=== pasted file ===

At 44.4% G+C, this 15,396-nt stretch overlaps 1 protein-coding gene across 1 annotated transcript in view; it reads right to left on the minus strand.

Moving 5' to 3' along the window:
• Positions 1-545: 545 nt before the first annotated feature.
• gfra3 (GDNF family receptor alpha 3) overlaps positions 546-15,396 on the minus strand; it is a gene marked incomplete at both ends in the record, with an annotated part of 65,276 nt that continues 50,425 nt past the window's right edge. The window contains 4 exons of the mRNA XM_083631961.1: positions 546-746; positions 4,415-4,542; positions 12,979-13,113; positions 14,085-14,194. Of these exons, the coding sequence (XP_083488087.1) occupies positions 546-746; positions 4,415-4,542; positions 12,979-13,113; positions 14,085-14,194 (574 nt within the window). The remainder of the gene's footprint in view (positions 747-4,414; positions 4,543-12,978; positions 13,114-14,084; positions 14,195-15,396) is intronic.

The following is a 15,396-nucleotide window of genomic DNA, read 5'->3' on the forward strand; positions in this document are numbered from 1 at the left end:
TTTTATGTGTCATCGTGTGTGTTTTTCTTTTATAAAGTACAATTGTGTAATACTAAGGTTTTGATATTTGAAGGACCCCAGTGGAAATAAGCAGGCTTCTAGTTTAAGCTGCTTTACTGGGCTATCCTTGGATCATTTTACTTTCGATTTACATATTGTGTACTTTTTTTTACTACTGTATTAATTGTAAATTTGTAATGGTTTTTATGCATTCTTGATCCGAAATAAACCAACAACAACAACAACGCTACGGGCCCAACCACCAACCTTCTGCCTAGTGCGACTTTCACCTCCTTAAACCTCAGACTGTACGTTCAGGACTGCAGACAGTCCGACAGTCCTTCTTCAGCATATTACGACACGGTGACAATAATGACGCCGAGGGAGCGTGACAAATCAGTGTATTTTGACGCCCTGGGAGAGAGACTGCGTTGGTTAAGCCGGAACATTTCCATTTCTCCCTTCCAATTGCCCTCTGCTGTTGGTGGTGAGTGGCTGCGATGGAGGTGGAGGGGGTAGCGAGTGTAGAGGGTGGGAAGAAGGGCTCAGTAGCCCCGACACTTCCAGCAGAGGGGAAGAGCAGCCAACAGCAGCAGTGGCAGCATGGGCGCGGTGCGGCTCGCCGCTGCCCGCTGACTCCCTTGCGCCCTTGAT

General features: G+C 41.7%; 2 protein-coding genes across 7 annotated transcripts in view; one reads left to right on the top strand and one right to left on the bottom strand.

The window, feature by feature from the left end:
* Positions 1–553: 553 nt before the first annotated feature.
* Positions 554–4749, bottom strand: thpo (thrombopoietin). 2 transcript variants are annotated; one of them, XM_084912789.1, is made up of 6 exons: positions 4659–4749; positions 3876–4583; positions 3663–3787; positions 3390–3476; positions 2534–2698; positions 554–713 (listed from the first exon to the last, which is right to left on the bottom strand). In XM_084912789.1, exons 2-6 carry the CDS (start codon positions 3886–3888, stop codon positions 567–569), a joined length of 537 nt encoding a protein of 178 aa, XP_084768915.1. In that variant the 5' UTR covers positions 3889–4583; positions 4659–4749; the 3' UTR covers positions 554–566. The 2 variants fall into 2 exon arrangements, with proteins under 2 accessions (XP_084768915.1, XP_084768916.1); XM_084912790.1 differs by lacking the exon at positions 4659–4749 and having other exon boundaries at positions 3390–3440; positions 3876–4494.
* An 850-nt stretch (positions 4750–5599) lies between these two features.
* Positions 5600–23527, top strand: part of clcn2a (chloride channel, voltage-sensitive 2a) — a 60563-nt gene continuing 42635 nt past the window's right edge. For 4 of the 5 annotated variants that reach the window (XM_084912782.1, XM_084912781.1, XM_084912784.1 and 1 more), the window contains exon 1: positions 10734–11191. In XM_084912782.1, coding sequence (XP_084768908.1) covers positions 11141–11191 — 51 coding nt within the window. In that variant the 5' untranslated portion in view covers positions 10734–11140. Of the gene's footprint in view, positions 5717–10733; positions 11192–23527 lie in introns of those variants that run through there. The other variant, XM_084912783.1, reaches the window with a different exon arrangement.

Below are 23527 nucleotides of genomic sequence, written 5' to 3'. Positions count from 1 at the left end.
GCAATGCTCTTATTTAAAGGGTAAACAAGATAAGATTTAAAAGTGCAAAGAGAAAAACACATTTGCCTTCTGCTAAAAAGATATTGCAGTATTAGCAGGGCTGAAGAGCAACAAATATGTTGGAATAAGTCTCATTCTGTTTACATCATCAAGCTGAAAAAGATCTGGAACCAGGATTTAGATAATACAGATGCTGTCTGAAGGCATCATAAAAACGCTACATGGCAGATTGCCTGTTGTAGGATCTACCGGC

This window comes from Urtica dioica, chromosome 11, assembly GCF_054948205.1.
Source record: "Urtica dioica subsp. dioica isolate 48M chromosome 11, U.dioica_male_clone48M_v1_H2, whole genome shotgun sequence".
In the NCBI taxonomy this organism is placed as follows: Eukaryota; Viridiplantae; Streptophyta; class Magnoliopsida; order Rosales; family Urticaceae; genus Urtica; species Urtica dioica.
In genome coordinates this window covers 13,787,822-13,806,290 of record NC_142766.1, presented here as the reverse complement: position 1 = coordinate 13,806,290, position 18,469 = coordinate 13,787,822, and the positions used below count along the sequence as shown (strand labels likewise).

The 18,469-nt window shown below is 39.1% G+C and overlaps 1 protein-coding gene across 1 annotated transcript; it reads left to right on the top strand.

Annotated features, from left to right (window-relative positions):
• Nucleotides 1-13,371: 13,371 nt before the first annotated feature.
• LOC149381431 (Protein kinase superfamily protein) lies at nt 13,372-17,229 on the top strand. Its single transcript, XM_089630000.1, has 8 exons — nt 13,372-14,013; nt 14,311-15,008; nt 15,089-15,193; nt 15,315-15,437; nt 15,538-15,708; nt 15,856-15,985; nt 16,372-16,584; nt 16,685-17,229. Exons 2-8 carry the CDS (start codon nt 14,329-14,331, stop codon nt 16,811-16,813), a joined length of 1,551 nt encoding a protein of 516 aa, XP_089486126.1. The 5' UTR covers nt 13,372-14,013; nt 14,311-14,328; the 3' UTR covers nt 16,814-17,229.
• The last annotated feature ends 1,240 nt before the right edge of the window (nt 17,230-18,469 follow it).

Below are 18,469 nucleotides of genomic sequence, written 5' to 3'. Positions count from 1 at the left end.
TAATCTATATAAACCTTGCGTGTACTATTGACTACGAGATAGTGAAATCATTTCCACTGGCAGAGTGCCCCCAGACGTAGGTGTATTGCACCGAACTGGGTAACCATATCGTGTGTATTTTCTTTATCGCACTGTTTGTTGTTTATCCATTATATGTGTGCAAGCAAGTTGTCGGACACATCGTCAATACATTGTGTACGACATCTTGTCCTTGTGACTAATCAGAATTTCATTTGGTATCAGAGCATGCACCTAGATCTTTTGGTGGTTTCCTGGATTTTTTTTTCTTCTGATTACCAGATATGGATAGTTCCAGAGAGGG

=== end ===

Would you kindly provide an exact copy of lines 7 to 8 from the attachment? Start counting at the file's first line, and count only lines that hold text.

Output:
General features: G+C 41.7%; 2 protein-coding genes across 7 annotated transcripts in view; one reads left to right on the top strand and one right to left on the bottom strand.

The window, feature by feature from the left end: